Best Pearl Drum Sets (2024) for Different Budgets – Acoustic Lineup

Author: Brett Clur | Updated: | This post may contain affiliate links.

Pearl has been one of the leading drum companies for decades. They’re so popular that even many non-drummers are aware of the brand. While they’re not at the forefront of the drum market like they used to be, they still sell incredibly high-quality kits.

If you’re looking to get a new drum kit to play, you should consider getting a set from Pearl. I’m going to look through some of the best Pearl kits so you can weigh up your options. Let’s jump in.

My Favorite Pearl Acoustic Drum Kits

The Pearl Decade Maple is an intermediate drum set that can be used in a multitude of settings. I’d recommend getting this kit if you want to upgrade from an entry-level drum set.

While it’s fairly expensive with its price tag north of $1000, you’re getting a huge 7-piece kit.

There are a few drum kits on the market from different drum brands that have maple shells and cost the same. I think Pearl’s one stands out with its warm tones easy tunability.

The drums are so easy to tune that most drummers will be able to get them to sound fantastic in a very short time. I found that the only drum that is difficult to tune is the 16” floor tom.

Since it only has 6 lugs, it’s a bit more difficult to match the tension settings. This is especially due to its large size. However, I love how deep it sounds once it’s in tune. You’d most probably be surprised that it’s a 16” floor tom and not an 18” one.

The main selling point of this kit and the reason I’ve put it on the list is that it’s a 7-piece shell pack. Compared to the other Pearl kits, you’re getting an extra rack tom and floor tom. Having so many drums gives you a few options with setups.

I think this is great because you can choose different setups for different gig settings. You could play a metal gig with all the shells one day and then a jazz gig with only a few shells the next day.

The only big downside to this kit is that the stock drum heads aren’t amazing. You’d get much better sounds out of the drums with higher-quality heads. Unfortunately, it will also be quite expensive to replace all 7 of them.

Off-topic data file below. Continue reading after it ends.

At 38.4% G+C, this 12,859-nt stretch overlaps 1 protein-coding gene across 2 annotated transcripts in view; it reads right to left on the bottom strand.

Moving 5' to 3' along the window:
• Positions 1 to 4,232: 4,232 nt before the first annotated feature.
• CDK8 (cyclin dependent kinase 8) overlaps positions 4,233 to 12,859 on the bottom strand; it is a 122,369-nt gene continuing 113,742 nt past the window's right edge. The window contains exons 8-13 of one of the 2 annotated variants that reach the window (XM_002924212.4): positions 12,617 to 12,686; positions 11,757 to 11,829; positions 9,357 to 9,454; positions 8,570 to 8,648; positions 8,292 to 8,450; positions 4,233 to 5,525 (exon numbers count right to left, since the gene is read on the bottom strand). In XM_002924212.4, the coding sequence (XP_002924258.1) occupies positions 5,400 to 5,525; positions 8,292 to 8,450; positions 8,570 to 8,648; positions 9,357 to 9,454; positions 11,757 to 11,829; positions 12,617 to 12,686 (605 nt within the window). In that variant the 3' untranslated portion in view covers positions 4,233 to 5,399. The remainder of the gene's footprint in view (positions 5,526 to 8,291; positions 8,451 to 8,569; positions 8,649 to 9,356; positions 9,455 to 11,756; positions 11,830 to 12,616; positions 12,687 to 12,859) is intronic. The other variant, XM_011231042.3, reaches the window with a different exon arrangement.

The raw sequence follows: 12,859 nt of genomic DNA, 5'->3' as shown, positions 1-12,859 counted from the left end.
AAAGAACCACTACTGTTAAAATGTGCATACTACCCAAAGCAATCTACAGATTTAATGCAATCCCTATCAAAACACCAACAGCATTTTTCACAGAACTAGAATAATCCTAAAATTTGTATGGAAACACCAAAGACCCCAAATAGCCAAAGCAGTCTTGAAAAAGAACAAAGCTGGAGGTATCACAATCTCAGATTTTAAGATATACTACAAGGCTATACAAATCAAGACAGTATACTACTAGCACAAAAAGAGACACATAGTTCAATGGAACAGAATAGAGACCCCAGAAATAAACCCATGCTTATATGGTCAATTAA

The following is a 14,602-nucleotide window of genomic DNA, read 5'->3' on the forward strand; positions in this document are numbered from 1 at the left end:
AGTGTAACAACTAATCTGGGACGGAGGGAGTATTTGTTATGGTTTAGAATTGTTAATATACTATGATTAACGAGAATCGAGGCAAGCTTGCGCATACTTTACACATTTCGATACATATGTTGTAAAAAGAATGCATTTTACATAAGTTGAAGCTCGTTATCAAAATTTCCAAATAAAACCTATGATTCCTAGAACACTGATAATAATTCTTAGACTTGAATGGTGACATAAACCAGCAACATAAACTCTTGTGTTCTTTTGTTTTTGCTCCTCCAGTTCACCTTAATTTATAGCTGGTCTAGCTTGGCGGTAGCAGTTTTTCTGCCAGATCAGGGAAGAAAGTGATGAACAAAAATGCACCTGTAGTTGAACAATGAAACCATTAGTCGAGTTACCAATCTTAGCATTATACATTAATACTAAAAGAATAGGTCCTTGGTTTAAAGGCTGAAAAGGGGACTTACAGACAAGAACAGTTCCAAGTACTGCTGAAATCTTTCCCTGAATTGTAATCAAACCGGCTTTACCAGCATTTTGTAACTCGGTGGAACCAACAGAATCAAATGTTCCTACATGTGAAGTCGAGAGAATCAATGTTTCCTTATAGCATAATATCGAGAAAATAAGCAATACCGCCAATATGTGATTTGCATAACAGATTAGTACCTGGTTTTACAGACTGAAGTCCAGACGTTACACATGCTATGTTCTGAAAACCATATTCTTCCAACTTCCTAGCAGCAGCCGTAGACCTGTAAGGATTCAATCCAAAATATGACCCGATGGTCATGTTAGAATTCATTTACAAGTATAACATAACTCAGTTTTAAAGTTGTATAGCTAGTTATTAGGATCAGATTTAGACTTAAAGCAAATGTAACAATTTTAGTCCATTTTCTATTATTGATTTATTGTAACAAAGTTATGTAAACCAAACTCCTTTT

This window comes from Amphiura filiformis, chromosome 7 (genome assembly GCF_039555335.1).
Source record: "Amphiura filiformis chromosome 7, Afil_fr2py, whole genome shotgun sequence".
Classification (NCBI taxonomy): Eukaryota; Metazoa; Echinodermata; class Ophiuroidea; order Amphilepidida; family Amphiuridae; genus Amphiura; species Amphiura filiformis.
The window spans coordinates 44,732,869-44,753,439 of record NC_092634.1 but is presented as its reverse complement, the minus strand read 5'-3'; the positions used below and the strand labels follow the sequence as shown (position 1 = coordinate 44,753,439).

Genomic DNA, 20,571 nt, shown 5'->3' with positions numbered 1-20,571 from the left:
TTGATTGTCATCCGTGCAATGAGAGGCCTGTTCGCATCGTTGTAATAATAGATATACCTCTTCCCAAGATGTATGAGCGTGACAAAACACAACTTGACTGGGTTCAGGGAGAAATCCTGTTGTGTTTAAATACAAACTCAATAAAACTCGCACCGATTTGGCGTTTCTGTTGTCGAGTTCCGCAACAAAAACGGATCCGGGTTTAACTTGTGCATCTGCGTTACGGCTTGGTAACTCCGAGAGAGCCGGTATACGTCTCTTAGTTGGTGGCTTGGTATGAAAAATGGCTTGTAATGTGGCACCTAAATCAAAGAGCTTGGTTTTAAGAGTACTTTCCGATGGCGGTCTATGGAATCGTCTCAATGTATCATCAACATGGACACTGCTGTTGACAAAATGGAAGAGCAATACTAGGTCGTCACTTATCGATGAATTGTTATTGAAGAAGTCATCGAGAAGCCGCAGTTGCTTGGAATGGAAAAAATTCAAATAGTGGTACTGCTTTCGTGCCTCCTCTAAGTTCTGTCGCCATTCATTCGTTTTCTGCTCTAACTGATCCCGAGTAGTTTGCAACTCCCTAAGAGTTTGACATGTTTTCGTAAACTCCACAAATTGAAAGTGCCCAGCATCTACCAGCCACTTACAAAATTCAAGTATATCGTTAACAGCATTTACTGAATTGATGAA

• Large drum set
  • Easy to tune
  • Very deep floor tom soundWarm tones


  • Stock drum heads aren’t great

The Pearl Session Studio Select is one of my favorite kits from Pearl. The drums have a clever mixture of birch and mahogany woods.

I found that the birch gives the drums a good amount of attack while the mahogany round that out with warmth. In the end, you get a drum set that sounds punchy, yet mellow. It almost has a sound that seems EQ’d, which is why the kit is so good for recording.

I personally think this is Pearl’s highest value-for-money kit. While it’s fairly expensive, you get professional quality drums that you can use in all settings. They sound fantastic straight out the box. I especially love the deep and fat tone of the bass drum.

The shells are quite thin compared to the shells on most drum kits. I was a bit skeptical at first, but I realized how much they sing when you hit them hard.

Another plus side to this kit is all the finish options you get. There are 6 of them, and they each have unique qualities that make them stand out. While it’s a wonderful kit to use in a studio, the beautiful finishes will also look fantastic on a stage with lights shining on the set.

The only thing missing from this shell pack is a snare drum. Instead, you get a second floor tom. While the large floor tom is great, I’d prefer to have a snare that would round out the set and not require me to buy any add-on drums.

 Pearl has an extensive line of Session Studio Select snare drums to choose from.

Overall, it’s a fantastic professional kit to consider getting. While the price is quite high, the value-for-money is even higher. You’d just need to purchase a snare drum separately.


  • Excellent value for money
  • Attacking tones with warm overall sound
  • Great for recording studios
  • Beautiful finish options


  • No Session Studio Select snare drum included